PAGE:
In my mind, being an asst or 2nd shooter is a stepping stone, not a long-term career.

Paul Scharff's picture

I can't imagine not having a second if I were doing weddings just because it is such a huge deal if there is a failure. In my corporate world, it's certainly an issue if you have to do a do-over, but it's different than a wedding. But this provides a very helpful perspective on the reality of seconds, which actually mirrors my own attempt to find someone to apprentice and take over my own business. Thanks for the post.

Jon The Baptist's picture

At some point you’ve done enough, seen enough, where you have the confidence to know you’re doing to deliver the expected product under just about any circumstances.

It’s kind of like being a fighter pilot. When you hit the merge, you gotta commit or you die.

Devin Dozier's picture

I actually tend to enjoy when I shoot a wedding solo instead of having a second shooter. The timeline ends up working in my favor by allowing everything to be spread out enough that I can capture all the photos they required. I dont have to worry about coordinating with a second shooter, no editing them out in the backgrounds of my shots, and definitely a lot less images to cull and edit. I honestly tend to use about 80% my images anyway when I have a second shooter so flying solo works for me. I shoot with 2 bodies on me at all times so having a 70-200 or an 85 for one camera and then a 35 on the other gives me the versatility to get different viewpoints quickly. The best part of having a second shooter is when the ceremony is in a location that limits your movement so having two makes it much easier to get multiple angles.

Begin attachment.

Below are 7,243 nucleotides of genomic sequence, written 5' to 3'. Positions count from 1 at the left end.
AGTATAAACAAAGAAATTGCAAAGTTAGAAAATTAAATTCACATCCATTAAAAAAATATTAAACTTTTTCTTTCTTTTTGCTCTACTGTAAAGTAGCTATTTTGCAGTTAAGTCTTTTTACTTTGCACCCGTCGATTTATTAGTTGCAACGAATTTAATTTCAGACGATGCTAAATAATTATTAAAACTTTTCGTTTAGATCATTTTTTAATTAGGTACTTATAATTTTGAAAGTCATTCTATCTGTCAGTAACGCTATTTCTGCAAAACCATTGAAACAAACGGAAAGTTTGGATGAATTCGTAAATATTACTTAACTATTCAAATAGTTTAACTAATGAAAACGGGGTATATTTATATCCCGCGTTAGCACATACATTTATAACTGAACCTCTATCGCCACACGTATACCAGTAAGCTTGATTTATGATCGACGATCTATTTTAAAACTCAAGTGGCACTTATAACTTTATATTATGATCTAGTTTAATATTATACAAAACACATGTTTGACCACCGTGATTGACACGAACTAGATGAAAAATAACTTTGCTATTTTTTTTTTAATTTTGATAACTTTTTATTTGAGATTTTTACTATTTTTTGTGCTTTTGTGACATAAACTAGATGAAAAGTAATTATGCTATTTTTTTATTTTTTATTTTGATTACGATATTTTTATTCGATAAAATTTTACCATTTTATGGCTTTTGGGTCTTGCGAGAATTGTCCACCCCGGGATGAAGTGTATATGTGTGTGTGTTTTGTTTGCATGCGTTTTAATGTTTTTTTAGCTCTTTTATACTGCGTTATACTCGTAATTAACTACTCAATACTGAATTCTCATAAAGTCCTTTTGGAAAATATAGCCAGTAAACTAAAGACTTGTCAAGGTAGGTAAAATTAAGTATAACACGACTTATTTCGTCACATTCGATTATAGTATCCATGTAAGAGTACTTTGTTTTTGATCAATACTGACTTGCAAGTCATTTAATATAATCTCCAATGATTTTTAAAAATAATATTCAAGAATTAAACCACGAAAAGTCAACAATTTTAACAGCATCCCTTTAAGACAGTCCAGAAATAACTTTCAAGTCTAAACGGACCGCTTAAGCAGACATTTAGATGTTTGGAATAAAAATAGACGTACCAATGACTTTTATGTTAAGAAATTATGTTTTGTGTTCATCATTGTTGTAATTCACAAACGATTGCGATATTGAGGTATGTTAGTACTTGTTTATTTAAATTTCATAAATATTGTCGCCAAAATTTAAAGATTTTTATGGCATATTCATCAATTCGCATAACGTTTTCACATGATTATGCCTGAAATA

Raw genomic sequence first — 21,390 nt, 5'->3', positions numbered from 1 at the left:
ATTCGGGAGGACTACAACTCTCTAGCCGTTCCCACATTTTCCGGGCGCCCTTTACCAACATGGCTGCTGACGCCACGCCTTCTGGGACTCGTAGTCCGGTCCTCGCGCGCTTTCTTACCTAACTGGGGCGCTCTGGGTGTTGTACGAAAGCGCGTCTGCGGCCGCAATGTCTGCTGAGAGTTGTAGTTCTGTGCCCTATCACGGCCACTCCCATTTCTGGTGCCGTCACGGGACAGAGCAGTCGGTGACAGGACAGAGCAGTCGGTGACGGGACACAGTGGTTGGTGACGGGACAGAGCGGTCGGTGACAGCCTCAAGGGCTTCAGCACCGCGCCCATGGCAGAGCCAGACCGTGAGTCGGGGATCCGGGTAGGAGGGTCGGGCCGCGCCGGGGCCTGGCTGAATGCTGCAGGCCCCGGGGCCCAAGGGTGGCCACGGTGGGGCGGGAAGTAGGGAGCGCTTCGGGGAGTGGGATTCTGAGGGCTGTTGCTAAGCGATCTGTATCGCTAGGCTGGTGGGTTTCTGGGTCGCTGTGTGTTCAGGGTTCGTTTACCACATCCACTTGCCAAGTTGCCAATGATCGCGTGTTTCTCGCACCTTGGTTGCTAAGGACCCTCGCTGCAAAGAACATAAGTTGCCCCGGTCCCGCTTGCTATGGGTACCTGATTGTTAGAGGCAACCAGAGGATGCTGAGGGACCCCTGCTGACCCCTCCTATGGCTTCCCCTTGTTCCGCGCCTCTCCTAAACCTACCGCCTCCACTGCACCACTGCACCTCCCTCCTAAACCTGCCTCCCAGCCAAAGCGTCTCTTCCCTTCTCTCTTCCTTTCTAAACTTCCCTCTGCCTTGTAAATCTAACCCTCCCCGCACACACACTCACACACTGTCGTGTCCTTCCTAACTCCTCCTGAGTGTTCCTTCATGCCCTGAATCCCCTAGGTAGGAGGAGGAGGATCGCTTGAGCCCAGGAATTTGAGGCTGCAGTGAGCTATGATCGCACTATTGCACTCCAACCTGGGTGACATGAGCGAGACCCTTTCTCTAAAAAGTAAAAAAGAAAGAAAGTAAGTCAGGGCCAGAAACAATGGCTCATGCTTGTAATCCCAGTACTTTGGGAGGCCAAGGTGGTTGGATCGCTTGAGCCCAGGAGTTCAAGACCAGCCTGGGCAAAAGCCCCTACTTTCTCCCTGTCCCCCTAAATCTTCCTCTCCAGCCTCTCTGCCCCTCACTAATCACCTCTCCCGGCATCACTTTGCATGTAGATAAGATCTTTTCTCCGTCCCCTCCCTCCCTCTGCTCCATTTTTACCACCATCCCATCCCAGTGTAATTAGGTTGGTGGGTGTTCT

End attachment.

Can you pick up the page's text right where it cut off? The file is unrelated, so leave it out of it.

Jon The Baptist's picture


Also when you need to get the “getting ready shots“ in two different locations

The Photographer's picture

Dinh ding ding. We have a winner

We can all do solo. Here's another thought. When im shooting solo, im focused on the must get shots. Because I must get all the must have shots it doesnt allow me time to get creative and move around to get those special shots. I shoot with very competent photogs who can also lead if need be. It will be either them or me who will do the must have basic shots and the other will move around and capture the special shots. I prefer a 2nd shooter just becaise of this. Theres shots the other photog can do that will bring the level of work up a few notches. Huge benefit.

Stoopy McPheenis's picture

It didn't take me very long in this industry to realize I needed to do everything myself.

CINDY M BROWN's picture

I shoot small weddings solo. If I have a full-day wedding, I hire a second. I only count on my second for specific photos when I shoot with my best photo friend who's been shooting weddings for 20 years. Any other second, I make sure I have needed shots from beginning to end. Do their photos flesh out the coverage? Yes. Would clients be happy with just my photos? Most likely.

Couples want a second, so I hire one.

Oli Aponte's picture

The few weddings I do.. I'll try to have an assistant. Mostly just to help me with hauling gear from one place to the other, or setting up lights.. Once they are done with the task I've asked, at any given time, they're free to shoot as many photos as they like.. I'll have THEM cull their own images, and only send me the ones they think are good.. I dont depend on any of their photos (unless for some very specific reason, like not being able to be at 2 places at the same time type of situation).

What I've mostly taken away from BEING an assistant is how to interact with the clients during the wedding, get them comfortable, make it all as less stressful as possible.